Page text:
Much of my current body of work explores "the book ", a rapidly declining composition, and how, or whether, it remains purposeful in a digital age. As an artist my goal is to transform how a book functions outside of its uncompromising structure and reinterpret it as new and visually meaningful.
I begin changing the book’s structure by expanding the physical properties of the book; folding, cutting and excavating it, rendering each page largely unreadable, and each book shape-shifts into an object, not of literature or science or history any longer, but an object of art. As the meaning of each book is subjugated to this objectification process, a shifting beauty transpires, aside from any language or text or etching held between the endpapers. As the type transforms, from a recognizable symbol to a simple visual mark, it no longer references a known cue, but introduces a new, visual language.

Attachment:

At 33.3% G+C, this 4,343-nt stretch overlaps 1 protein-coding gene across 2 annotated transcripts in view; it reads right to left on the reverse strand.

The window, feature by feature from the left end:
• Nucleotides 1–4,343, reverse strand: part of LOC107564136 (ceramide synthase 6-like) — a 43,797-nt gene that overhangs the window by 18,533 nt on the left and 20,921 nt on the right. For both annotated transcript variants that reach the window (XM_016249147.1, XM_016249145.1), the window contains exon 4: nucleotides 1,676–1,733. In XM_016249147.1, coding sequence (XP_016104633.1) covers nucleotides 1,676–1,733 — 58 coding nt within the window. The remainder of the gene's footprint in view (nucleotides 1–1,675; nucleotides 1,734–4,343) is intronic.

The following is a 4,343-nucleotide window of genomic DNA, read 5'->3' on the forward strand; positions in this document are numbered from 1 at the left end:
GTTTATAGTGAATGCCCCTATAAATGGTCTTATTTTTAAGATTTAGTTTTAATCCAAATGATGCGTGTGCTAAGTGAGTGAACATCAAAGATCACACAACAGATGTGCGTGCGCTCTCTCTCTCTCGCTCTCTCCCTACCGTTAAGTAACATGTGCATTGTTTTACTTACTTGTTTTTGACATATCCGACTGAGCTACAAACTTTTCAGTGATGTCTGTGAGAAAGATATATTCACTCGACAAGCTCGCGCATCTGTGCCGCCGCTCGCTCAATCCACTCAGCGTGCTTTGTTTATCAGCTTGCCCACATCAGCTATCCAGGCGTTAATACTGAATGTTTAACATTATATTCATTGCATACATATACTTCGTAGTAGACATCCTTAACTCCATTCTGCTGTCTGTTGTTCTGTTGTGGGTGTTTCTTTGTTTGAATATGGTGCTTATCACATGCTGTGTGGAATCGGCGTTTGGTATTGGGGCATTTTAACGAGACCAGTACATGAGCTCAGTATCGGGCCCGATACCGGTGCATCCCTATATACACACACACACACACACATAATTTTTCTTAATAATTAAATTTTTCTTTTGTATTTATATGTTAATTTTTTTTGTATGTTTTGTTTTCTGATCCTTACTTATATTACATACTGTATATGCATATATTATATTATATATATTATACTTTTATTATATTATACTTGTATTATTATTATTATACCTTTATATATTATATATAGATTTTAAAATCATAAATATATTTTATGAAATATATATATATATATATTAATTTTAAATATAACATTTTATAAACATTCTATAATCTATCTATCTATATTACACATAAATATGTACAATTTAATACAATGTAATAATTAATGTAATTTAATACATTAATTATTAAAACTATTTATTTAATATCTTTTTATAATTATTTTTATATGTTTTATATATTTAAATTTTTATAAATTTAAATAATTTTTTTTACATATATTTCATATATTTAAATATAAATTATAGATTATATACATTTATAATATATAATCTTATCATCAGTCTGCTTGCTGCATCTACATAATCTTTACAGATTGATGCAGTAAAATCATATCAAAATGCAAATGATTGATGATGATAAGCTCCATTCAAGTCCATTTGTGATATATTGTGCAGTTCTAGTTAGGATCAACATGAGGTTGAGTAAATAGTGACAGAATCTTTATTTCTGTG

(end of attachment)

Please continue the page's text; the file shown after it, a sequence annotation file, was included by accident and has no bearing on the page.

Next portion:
The process of accreting, accumulating, gathering and re-contextualizing through installations allows a conceptual landscape to emerge. These sculptures are created from discarded and deaccessioned books, which the viewer will recognize for their utilitarian virtue, but which may otherwise have gone unnoticed in their customary setting.
To push the viewer to visually engage with each form is my objective; beyond concept, above references, each piece seeks to explore the reciprocity between meaning and structure.
Karen is graduate of the University of Texas at Austin Fine Arts program and continues to live in Austin.